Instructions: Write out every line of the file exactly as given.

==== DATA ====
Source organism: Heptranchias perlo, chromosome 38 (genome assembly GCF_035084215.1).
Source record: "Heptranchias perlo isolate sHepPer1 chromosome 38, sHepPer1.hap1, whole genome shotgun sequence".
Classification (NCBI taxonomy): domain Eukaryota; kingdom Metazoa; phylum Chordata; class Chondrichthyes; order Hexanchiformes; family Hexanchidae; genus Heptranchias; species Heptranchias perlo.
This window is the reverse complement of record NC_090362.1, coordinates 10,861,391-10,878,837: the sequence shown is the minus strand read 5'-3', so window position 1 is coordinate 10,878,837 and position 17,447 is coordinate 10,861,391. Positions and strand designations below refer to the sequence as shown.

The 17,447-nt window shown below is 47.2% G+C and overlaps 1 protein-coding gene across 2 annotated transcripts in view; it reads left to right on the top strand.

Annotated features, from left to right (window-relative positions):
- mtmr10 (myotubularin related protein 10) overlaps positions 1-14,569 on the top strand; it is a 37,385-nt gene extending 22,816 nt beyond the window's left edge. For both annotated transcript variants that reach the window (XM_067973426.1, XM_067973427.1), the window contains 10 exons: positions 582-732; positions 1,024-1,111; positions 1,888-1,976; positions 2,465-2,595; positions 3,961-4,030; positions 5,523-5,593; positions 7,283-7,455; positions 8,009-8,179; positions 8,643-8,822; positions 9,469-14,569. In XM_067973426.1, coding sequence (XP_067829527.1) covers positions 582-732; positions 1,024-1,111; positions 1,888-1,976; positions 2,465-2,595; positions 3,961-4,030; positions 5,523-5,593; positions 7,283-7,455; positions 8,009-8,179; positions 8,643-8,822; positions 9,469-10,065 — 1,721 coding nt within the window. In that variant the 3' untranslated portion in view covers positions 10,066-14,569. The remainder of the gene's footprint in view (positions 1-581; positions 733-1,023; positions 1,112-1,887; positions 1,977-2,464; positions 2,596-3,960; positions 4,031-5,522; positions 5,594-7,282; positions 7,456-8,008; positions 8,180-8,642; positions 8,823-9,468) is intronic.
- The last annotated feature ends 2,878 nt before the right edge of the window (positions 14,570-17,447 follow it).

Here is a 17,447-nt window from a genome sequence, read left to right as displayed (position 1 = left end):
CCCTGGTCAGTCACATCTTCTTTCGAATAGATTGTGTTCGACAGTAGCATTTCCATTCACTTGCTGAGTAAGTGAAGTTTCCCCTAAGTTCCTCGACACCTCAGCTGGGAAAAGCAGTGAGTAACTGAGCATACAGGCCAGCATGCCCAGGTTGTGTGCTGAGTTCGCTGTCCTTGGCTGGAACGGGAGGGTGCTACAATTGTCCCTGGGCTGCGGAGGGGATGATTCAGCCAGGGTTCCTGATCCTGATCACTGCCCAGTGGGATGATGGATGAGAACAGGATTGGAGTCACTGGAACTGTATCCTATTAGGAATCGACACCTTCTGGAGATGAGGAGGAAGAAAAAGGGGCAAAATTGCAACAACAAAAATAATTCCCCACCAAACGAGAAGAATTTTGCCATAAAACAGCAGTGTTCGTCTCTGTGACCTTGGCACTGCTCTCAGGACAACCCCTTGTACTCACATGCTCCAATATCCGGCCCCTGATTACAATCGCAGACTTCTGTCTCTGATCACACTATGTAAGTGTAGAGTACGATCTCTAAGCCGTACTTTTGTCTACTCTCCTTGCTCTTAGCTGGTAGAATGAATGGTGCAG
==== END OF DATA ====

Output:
Source organism: Heptranchias perlo, chromosome 38 (genome assembly GCF_035084215.1).
Source record: "Heptranchias perlo isolate sHepPer1 chromosome 38, sHepPer1.hap1, whole genome shotgun sequence".
Classification (NCBI taxonomy): domain Eukaryota; kingdom Metazoa; phylum Chordata; class Chondrichthyes; order Hexanchiformes; family Hexanchidae; genus Heptranchias; species Heptranchias perlo.
This window is the reverse complement of record NC_090362.1, coordinates 10,861,391-10,878,837: the sequence shown is the minus strand read 5'-3', so window position 1 is coordinate 10,878,837 and position 17,447 is coordinate 10,861,391. Positions and strand designations below refer to the sequence as shown.

The 17,447-nt window shown below is 47.2% G+C and overlaps 1 protein-coding gene across 2 annotated transcripts in view; it reads left to right on the top strand.

Annotated features, from left to right (window-relative positions):
- mtmr10 (myotubularin related protein 10) overlaps positions 1-14,569 on the top strand; it is a 37,385-nt gene extending 22,816 nt beyond the window's left edge. For both annotated transcript variants that reach the window (XM_067973426.1, XM_067973427.1), the window contains 10 exons: positions 582-732; positions 1,024-1,111; positions 1,888-1,976; positions 2,465-2,595; positions 3,961-4,030; positions 5,523-5,593; positions 7,283-7,455; positions 8,009-8,179; positions 8,643-8,822; positions 9,469-14,569. In XM_067973426.1, coding sequence (XP_067829527.1) covers positions 582-732; positions 1,024-1,111; positions 1,888-1,976; positions 2,465-2,595; positions 3,961-4,030; positions 5,523-5,593; positions 7,283-7,455; positions 8,009-8,179; positions 8,643-8,822; positions 9,469-10,065 — 1,721 coding nt within the window. In that variant the 3' untranslated portion in view covers positions 10,066-14,569. The remainder of the gene's footprint in view (positions 1-581; positions 733-1,023; positions 1,112-1,887; positions 1,977-2,464; positions 2,596-3,960; positions 4,031-5,522; positions 5,594-7,282; positions 7,456-8,008; positions 8,180-8,642; positions 8,823-9,468) is intronic.
- The last annotated feature ends 2,878 nt before the right edge of the window (positions 14,570-17,447 follow it).

Here is a 17,447-nt window from a genome sequence, read left to right as displayed (position 1 = left end):
CCCTGGTCAGTCACATCTTCTTTCGAATAGATTGTGTTCGACAGTAGCATTTCCATTCACTTGCTGAGTAAGTGAAGTTTCCCCTAAGTTCCTCGACACCTCAGCTGGGAAAAGCAGTGAGTAACTGAGCATACAGGCCAGCATGCCCAGGTTGTGTGCTGAGTTCGCTGTCCTTGGCTGGAACGGGAGGGTGCTACAATTGTCCCTGGGCTGCGGAGGGGATGATTCAGCCAGGGTTCCTGATCCTGATCACTGCCCAGTGGGATGATGGATGAGAACAGGATTGGAGTCACTGGAACTGTATCCTATTAGGAATCGACACCTTCTGGAGATGAGGAGGAAGAAAAAGGGGCAAAATTGCAACAACAAAAATAATTCCCCACCAAACGAGAAGAATTTTGCCATAAAACAGCAGTGTTCGTCTCTGTGACCTTGGCACTGCTCTCAGGACAACCCCTTGTACTCACATGCTCCAATATCCGGCCCCTGATTACAATCGCAGACTTCTGTCTCTGATCACACTATGTAAGTGTAGAGTACGATCTCTAAGCCGTACTTTTGTCTACTCTCCTTGCTCTTAGCTGGTAGAATGAATGGTGCAG